Model that reproduces the entire seismic cycle at Parkfield. (A) Spatial distribution of rate-weakening (white) and rate-strengthening (gray) friction properties (ab), with rate-weakening values in the SZ delineated by the background seismicity, a few shallow patches required to explain near-field GPS data, and two deeper patches included for illustration purposes. The critical size h* for unstable slip is shown in black circles (see supplementary text). (B to F) Snapshots of a Mw 6.0 seismic cycle with rupture nucleating spontaneously to the south near the Parkfield 2004 earthquake hypocenter (B), propagating to the north and rupturing the entire SZ [(C) and (D)], and followed by a slow postseismic transient (E), with interseismic loading of the partially locked SZ (F). Another Mw 6.0 event nucleates 20 years later. Zero time is chosen for plotting convenience. The solid gray profiles indicate the contours of the cumulative slip at 0.1-m intervals.

Our model explains the longer-term behavior of the earthquake cycle at Parkfield. Some of the events produced offer an excellent fit to the coseismic and the postseismic displacements measured at the GPS stations, indicating an adequate representation of faulting over a range of time scales (Fig. 3 and fig. S3). It also qualitatively reproduces the switch in the hypocenter location from earthquakes nucleating at the northern end to earthquakes nucleating at the southern end, as occurred in 2004 at Parkfield (Fig. 4). The southern and northern corners of the SZ are favorable nucleation sites because of their location near local stress concentrations due to both horizontal and vertical boundaries between domains of stable and unstable sliding. The domain with stable sliding at the northern end of the SZ is clearly seen in geodetic inversions; no equivalent domain is observed to the south (Fig. 1B). It is possible that there is a local zone of creep not resolvable with the data used in these inversions but sufficient to induce a local reloading, at least in the early postseismic period. In our model, the transition between the two nucleation sites occurs after a few smaller earthquakes (Mw 2.0 to 4.0) that can be interpreted as failed nucleation attempts of the main event. The transition in nucleation location is coincidental with the longest simulated recurrence time (Trmax = 23.1 years, compared with the smallest, Trmin = 15 years) of the sequence (Fig. 4 and movie S2).

Fig. 3

(A) Comparison between the observed surface displacements of the 2004 Mw 6.0 Parkfield earthquake and those predicted by our numerical simulation. (B) Sample time series of postseismic displacements during a 1-year period after the earthquake: GPS time series at station MASW (black dots) and numerical simulations (red solid line). (C) Map view of postseismic transients in a 2-year period at the Southern California Integrated GPS Network stations: GPS data (circles) and model (squares).

Fig. 4

Comparison between modeled and inferred slip history at Parkfield. (A) Depth profiles in the middle of the SZ comparing the modeled history of fault slip for three events to the one inferred from our inversion of InSAR and GPS data in the period 1999 to 2010. The red stars indicate the location of hypocenters. The seismicity concentrates around the area of maximum coseismic slip. (B) Horizontal profiles in the middle of SZ, at 7.5-km depth, showing a series of 11 simulated ruptures. The series captures a complex transition of hypocenter location from one side of the SZ to another, punctuated by foreshocks and a seismic crisis consisting of Mw 2.0 to 4.0 earthquakes and giving rise to the longest recurrence time of a Mw 6.0 quake. The red dashed profiles represent cumulative coseismic slip at 1-s intervals; the blue solid profiles are cumulative aseismic slip at 1-year intervals taking place during the post- and interseismic periods.

In view of these results, the delay of the latest Mw 6.0 2004 event at Parkfield and its unexpected change of hypocenter may have been at least partially caused by the smaller earthquakes in 1992 to 1994, a series of arrested Mw 6.0 nucleations. On 20 October 1992, close to the expected time of a Mw 6.0 earthquake, a Mw 4.6 event occurred near the 1966 hypocenter (33) as a part of an accelerated slip episode between 1992 and 1994 (1). The Mw 4.6 event failed to grow to a Mw 6.0 event, indicating that the surrounding area was not yet ready to sustain rupture propagation due to cycle-to-cycle variations inherent in such a nonlinear system, outside perturbations, or finer-scale heterogeneity. The stress drop associated with the Mw 4.6 event may have prevented nucleation of the next Mw 6.0 event in that area.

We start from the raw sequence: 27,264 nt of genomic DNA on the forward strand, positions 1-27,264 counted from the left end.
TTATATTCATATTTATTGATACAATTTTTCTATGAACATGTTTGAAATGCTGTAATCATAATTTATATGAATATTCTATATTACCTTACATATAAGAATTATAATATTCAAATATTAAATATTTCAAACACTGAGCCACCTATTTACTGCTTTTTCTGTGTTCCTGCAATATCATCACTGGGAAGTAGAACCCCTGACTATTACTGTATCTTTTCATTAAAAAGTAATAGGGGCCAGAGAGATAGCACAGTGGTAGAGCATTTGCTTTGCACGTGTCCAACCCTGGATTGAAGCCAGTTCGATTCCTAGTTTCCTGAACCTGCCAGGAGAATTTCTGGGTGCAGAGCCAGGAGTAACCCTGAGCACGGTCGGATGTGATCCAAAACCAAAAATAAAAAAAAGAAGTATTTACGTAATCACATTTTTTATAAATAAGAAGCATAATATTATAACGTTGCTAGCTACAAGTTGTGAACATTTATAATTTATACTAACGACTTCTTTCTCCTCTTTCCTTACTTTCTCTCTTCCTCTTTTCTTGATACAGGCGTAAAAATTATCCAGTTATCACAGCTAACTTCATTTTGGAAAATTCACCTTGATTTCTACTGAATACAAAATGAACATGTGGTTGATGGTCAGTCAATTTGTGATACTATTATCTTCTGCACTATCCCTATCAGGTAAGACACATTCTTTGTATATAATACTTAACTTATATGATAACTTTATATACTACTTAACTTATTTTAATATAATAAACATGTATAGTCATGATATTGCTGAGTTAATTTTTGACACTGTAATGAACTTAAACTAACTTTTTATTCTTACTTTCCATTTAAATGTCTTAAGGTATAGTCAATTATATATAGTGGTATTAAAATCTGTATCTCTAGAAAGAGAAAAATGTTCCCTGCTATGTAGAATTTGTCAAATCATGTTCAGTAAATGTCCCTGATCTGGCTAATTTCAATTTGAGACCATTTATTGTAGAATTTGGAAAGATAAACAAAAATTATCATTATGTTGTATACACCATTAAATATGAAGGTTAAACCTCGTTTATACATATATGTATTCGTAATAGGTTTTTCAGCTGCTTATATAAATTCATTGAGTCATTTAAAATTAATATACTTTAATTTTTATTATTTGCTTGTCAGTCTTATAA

Our results indicate that the Parkfield anomalies in the earthquake cycle can at least partially result from a spontaneous behavior of rate-and-state faults after a complex sequence of smaller interseismic events. The model succeeds in producing returning Mw 6.0 events irregularly spaced in time, which we attribute to stress redistributions induced by smaller events. However, the distribution of the recurrence time in our simulation, between 15 and 25 years, is not as wide as the observed variability at Parkfield (fig. S4). Reproducing the full spread of recurrence times since 1881 may require taking into account additional aspects of fault dynamics, including stress transfers from remote earthquakes and their postseismic transient, the effect of deeper crustal processes (5, 34), or more sophisticated friction laws (11, 12). Representing coseismic fault behavior by the standard rate-and-state formulation with rate weakening is an effective but simplified approach, akin to the typical practice of using linear slip weakening laws to simulate dynamic rupture (15, 17).

The presented study demonstrates the possibility of creating comprehensive physical models of fault zones that integrate geodetic and seismological observations for all stages of the earthquake cycle. As computational resources and methods improve, more realistic fully dynamic simulations will be able to incorporate near-fault damage, local fault nonplanarity, and additional coseismic weakening mechanisms. Such simulations could in principle be used to assess the full range of earthquake patterns that a particular fault system might produce or to assimilate observation about past earthquakes and interseismic loading to assess future seismicity (20). The resulting region-specific models may then reveal how the entire earthquake cycle is affected by various additional factors, such as static and/or dynamic triggering and human intervention in the form of geothermal energy harvesting and CO2 sequestration.

Supplementary Materials

Materials and Methods

Supplementary Text

Figs. S1 to S4

References (3674)

Movies S1 and S2

Data File S1

References and Notes

  1. Acknowledgments: This study was supported partly by the National Science Foundation (grant EAR 0548277 to N.L.), the Gordon and Betty Moore Foundation, and the Southern California Earthquake Center (SCEC). This is Tectonics Observatory contribution #194 and SCEC #1600. Numerical simulations for this study were carried out on the CITerra Dell cluster at the Division of Geological and Planetary Sciences of the California Institute of Technology. J.P.A. worked on this study while on sabbatical at GFZ (German Research Centre for Geosciences) (Potsdam, Germany) with support from the Humboldt Foundation. GPS data used in this study are available from the Scripps Orbit and Permanent Array Center. Numerical data are available upon request to the authors.